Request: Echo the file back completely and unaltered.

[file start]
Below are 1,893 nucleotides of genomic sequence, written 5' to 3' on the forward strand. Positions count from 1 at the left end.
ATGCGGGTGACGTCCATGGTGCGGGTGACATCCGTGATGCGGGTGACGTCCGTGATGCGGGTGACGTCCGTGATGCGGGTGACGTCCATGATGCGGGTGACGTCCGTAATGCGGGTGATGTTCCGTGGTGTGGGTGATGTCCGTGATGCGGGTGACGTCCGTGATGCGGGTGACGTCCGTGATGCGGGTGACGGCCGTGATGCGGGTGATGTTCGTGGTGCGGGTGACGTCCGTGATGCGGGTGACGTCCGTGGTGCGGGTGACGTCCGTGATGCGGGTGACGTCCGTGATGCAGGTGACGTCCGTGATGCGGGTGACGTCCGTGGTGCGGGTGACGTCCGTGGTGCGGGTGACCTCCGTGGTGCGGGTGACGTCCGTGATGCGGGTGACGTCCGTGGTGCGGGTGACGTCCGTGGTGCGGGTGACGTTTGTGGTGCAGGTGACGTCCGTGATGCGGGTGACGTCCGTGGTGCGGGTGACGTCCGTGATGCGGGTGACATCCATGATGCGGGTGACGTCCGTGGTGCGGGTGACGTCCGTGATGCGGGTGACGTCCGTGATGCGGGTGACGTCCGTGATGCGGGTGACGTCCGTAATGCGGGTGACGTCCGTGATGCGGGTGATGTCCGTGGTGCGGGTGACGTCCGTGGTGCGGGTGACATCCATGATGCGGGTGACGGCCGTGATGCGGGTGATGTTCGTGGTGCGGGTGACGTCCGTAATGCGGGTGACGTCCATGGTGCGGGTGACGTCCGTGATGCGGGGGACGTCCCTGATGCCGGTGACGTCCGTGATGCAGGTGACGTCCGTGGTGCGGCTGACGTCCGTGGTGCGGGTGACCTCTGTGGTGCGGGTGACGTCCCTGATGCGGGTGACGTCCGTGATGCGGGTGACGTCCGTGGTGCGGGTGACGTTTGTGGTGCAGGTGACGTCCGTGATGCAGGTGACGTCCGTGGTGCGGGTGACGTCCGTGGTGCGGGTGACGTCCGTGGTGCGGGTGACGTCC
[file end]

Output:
Below are 1,893 nucleotides of genomic sequence, written 5' to 3' on the forward strand. Positions count from 1 at the left end.
ATGCGGGTGACGTCCATGGTGCGGGTGACATCCGTGATGCGGGTGACGTCCGTGATGCGGGTGACGTCCGTGATGCGGGTGACGTCCATGATGCGGGTGACGTCCGTAATGCGGGTGATGTTCCGTGGTGTGGGTGATGTCCGTGATGCGGGTGACGTCCGTGATGCGGGTGACGTCCGTGATGCGGGTGACGGCCGTGATGCGGGTGATGTTCGTGGTGCGGGTGACGTCCGTGATGCGGGTGACGTCCGTGGTGCGGGTGACGTCCGTGATGCGGGTGACGTCCGTGATGCAGGTGACGTCCGTGATGCGGGTGACGTCCGTGGTGCGGGTGACGTCCGTGGTGCGGGTGACCTCCGTGGTGCGGGTGACGTCCGTGATGCGGGTGACGTCCGTGGTGCGGGTGACGTCCGTGGTGCGGGTGACGTTTGTGGTGCAGGTGACGTCCGTGATGCGGGTGACGTCCGTGGTGCGGGTGACGTCCGTGATGCGGGTGACATCCATGATGCGGGTGACGTCCGTGGTGCGGGTGACGTCCGTGATGCGGGTGACGTCCGTGATGCGGGTGACGTCCGTGATGCGGGTGACGTCCGTAATGCGGGTGACGTCCGTGATGCGGGTGATGTCCGTGGTGCGGGTGACGTCCGTGGTGCGGGTGACATCCATGATGCGGGTGACGGCCGTGATGCGGGTGATGTTCGTGGTGCGGGTGACGTCCGTAATGCGGGTGACGTCCATGGTGCGGGTGACGTCCGTGATGCGGGGGACGTCCCTGATGCCGGTGACGTCCGTGATGCAGGTGACGTCCGTGGTGCGGCTGACGTCCGTGGTGCGGGTGACCTCTGTGGTGCGGGTGACGTCCCTGATGCGGGTGACGTCCGTGATGCGGGTGACGTCCGTGGTGCGGGTGACGTTTGTGGTGCAGGTGACGTCCGTGATGCAGGTGACGTCCGTGGTGCGGGTGACGTCCGTGGTGCGGGTGACGTCCGTGGTGCGGGTGACGTCC